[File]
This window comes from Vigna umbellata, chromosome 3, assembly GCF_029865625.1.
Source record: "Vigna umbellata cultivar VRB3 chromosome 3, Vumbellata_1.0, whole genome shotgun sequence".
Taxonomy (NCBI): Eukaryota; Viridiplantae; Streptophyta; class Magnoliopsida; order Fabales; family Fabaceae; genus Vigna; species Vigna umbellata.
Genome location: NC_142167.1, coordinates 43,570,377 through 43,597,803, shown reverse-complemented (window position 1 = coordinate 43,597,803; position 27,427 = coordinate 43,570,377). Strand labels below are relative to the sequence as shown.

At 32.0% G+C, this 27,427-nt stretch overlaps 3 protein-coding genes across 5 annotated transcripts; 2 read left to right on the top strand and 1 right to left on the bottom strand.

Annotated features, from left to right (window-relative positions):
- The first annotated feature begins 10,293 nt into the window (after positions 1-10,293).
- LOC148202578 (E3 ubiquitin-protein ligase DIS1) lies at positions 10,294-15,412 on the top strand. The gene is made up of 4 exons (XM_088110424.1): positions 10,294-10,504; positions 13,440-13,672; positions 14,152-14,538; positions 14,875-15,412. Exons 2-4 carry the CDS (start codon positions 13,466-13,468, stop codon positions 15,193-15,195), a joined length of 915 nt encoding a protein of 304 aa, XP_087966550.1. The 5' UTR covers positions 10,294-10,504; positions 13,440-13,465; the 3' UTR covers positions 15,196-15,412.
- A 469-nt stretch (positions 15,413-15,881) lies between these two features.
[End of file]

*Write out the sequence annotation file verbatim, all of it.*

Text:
This window comes from Vigna umbellata, chromosome 3, assembly GCF_029865625.1.
Source record: "Vigna umbellata cultivar VRB3 chromosome 3, Vumbellata_1.0, whole genome shotgun sequence".
Taxonomy (NCBI): Eukaryota; Viridiplantae; Streptophyta; class Magnoliopsida; order Fabales; family Fabaceae; genus Vigna; species Vigna umbellata.
Genome location: NC_142167.1, coordinates 43,570,377 through 43,597,803, shown reverse-complemented (window position 1 = coordinate 43,597,803; position 27,427 = coordinate 43,570,377). Strand labels below are relative to the sequence as shown.

At 32.0% G+C, this 27,427-nt stretch overlaps 3 protein-coding genes across 5 annotated transcripts; 2 read left to right on the top strand and 1 right to left on the bottom strand.

Annotated features, from left to right (window-relative positions):
- The first annotated feature begins 10,293 nt into the window (after positions 1-10,293).
- LOC148202578 (E3 ubiquitin-protein ligase DIS1) lies at positions 10,294-15,412 on the top strand. The gene is made up of 4 exons (XM_088110424.1): positions 10,294-10,504; positions 13,440-13,672; positions 14,152-14,538; positions 14,875-15,412. Exons 2-4 carry the CDS (start codon positions 13,466-13,468, stop codon positions 15,193-15,195), a joined length of 915 nt encoding a protein of 304 aa, XP_087966550.1. The 5' UTR covers positions 10,294-10,504; positions 13,440-13,465; the 3' UTR covers positions 15,196-15,412.
- A 469-nt stretch (positions 15,413-15,881) lies between these two features.